It's the same old Ops Smile as he comes on late in field Bonifaces' stretch runner in form with Turf arrival

November 08, 1997|By Tom Keyser | Tom Keyser,SUN STAFF

INGLEWOOD, Calif. -- It should surprise no one. The last of the Breeders' Cup horses arriving from out of state was Ops Smile.

The 5-year-old Maryland-bred, who's made a career of last-minute flourishes, arrived Thursday with trainer Bill Boniface and Bill's daughter, Kim, groom and exercise rider.

They left Bonita Farm in Darlington about 7: 30 a.m., drove to Newark, N.J., boarded a plane, flew to Memphis, Tenn., changed planes and flew to Los Angeles. They arrived at Hollywood Park, site of today's Breeders' Cup, about 8: 30 p.m.

It was Ops Smile's first plane ride. "He shipped like a trouper," Bill Boniface said.

Twenty-to-one in the morning line, Ops Smile will compete in the Breeders' Cup Turf, a 1 1/2 -mile race worth $2 million. Boniface said they came late to minimize the effects of time and weather changes.

Ops Smile hasn't won since June 7, when he roared from last place in the Grade I Manhattan Handicap at Belmont Park. He was 21-1. Since then, he's finished no better than third in four starts. But in his last race, the Grade I Turf Classic Invitational three weeks ago at Belmont, he closed so fast after a slow early pace that Boniface and the horse's principal owners, Jackie and Roger Schipke, decided to try the Turf.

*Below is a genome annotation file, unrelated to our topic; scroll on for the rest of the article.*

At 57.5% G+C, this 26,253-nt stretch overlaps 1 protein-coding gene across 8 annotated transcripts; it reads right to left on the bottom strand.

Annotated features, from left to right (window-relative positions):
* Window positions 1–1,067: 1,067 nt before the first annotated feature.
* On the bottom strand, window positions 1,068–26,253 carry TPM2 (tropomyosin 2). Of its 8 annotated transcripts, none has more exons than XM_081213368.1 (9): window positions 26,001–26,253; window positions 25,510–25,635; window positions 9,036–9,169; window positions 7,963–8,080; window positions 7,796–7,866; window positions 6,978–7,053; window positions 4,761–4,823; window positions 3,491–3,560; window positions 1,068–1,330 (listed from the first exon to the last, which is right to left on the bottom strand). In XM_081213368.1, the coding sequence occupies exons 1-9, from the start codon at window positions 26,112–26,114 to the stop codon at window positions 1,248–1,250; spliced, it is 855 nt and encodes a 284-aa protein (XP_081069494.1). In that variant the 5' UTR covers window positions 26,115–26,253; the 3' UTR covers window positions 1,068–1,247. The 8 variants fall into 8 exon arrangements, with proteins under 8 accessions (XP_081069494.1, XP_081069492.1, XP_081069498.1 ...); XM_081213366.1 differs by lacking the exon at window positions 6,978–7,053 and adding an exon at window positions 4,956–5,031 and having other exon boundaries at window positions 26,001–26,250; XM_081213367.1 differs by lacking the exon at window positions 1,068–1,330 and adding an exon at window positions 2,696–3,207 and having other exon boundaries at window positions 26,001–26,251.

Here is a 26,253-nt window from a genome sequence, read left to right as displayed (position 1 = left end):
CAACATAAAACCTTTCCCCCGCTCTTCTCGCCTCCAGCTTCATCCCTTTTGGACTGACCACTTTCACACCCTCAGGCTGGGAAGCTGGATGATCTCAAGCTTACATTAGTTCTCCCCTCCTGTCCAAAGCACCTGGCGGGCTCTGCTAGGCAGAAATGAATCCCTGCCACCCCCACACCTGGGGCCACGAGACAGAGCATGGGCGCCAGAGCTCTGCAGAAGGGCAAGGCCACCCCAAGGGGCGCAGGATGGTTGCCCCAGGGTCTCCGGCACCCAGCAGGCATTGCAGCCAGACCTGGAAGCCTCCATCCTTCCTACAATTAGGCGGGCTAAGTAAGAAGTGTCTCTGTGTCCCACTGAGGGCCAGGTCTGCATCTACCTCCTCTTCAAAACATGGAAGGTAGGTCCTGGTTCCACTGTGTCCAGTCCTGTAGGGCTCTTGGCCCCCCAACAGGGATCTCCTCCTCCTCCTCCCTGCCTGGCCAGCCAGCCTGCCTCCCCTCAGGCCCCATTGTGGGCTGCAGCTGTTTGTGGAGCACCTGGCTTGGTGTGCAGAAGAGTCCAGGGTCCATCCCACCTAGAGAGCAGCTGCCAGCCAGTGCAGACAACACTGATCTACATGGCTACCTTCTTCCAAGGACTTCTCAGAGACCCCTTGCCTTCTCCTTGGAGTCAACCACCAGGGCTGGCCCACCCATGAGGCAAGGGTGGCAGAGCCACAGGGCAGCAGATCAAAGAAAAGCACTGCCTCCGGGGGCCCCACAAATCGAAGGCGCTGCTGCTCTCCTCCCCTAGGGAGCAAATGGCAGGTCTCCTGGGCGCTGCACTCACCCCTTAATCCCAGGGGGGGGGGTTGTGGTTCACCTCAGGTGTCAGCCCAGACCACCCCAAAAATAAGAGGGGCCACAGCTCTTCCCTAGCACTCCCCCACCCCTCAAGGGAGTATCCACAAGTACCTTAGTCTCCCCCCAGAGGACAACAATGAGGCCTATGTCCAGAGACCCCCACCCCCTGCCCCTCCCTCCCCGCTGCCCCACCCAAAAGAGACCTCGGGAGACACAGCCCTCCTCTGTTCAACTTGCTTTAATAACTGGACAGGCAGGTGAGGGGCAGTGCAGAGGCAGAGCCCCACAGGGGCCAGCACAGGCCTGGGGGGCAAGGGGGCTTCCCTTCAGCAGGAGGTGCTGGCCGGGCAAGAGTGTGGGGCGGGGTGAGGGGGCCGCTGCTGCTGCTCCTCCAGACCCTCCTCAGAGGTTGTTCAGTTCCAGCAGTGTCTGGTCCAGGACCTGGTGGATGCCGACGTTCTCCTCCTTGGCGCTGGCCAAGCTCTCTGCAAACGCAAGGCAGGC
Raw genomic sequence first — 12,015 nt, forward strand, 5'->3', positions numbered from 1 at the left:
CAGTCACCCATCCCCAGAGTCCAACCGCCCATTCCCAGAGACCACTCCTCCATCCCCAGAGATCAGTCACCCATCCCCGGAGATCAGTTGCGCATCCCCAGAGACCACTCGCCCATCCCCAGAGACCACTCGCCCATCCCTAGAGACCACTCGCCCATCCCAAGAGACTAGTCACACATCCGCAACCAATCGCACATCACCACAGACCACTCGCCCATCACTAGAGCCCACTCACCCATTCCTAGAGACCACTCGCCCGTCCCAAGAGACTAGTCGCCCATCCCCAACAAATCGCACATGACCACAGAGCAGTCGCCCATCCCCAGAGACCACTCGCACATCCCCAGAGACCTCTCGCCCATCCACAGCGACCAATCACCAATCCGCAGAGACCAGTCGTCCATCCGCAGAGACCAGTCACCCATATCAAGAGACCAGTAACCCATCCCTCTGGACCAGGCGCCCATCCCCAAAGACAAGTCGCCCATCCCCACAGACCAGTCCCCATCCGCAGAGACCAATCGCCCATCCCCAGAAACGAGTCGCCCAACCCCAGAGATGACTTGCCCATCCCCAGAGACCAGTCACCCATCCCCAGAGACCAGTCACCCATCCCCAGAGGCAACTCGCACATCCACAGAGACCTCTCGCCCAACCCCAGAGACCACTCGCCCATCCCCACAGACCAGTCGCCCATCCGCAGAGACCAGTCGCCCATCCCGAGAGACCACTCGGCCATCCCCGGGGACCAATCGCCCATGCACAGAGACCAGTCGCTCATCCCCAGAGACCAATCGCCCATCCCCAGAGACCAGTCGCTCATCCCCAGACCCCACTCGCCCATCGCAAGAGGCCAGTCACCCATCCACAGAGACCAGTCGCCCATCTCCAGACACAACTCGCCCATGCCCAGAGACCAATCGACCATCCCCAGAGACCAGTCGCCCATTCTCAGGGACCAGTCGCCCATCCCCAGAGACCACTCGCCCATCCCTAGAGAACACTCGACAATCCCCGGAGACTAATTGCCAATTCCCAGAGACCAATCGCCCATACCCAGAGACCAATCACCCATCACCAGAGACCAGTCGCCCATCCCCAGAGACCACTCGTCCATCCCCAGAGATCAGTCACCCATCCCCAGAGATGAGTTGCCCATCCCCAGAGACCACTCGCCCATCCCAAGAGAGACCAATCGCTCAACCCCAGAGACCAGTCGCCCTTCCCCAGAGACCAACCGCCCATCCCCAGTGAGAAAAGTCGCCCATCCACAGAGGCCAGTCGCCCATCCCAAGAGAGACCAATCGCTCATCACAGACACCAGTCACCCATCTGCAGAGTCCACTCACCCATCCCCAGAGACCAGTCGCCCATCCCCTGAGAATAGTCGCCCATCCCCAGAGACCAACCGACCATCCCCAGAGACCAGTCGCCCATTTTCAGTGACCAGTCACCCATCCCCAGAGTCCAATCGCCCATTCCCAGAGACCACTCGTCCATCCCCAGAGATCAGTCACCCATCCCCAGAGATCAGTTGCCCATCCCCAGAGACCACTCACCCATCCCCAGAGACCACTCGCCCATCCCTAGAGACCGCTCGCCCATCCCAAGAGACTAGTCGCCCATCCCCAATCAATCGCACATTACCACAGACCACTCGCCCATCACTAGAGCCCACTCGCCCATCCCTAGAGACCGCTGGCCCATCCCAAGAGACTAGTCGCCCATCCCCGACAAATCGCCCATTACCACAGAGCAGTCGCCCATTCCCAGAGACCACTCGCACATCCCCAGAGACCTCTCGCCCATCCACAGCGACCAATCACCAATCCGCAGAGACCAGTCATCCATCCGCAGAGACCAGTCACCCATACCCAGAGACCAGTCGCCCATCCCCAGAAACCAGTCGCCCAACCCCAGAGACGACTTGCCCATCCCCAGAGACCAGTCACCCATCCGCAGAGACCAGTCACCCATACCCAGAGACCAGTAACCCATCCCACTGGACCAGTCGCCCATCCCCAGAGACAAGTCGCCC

Yesterday, Boniface thumbed through the Daily Racing Form and identified five horses in the 11-horse field who might provide a lively pace -- the better to set up Ops Smile's closing rush.

Although Breeders' Cup day usually provides many surprises, you can count on one thing: Ops Smile and Awad will trail the Turf field as it surges out of the gate.

Both are sons of Caveat, and in running style they're twins. Awad is 7, and the Turf will probably be his next-to-last race. With earnings of $3.17 million, he is the second-richest Maryland-bred behind Cigar.

"I don't know what more he could do for me," said David Donk, his New York trainer. "He put me on the map. It'll be a sad day when he leaves. No three horses are going to fill his stall."

Jim Ryan, who bred Awad at Ryehill Farm near Mount Airy and remains part owner, said it's time to retire the durable runner.

"We're waiting for somebody to come up with a firm offer," he said.

By the time Marylanders see the two Maryland-breds in the Turf, they will have watched Countess Diana in the Juvenile Fillies and Radu Cool in the Distaff.

A daughter of Carnivalay, who stands at Country Life Farm near Bel Air, Radu Cool is 10-1 in the morning line. Her trainer, John Shirreffs, said the 5-year-old mare is "extremely temperamental."

The likely favorite in the Juvenile Fillies, Countess Diana also has Maryland roots. The mating that produced her -- the Maryland-bred mare T.V. Countess to Deerhound -- was arranged by Herman J. Kossow, a Washington dentist, and Maryland trainer Carlos Garcia.

"I just feel it's wonderful to be a party to something this grand," said Kossow, who will watch the race on TV at home. "You only dream about these things."

Pub Date: 11/08/97

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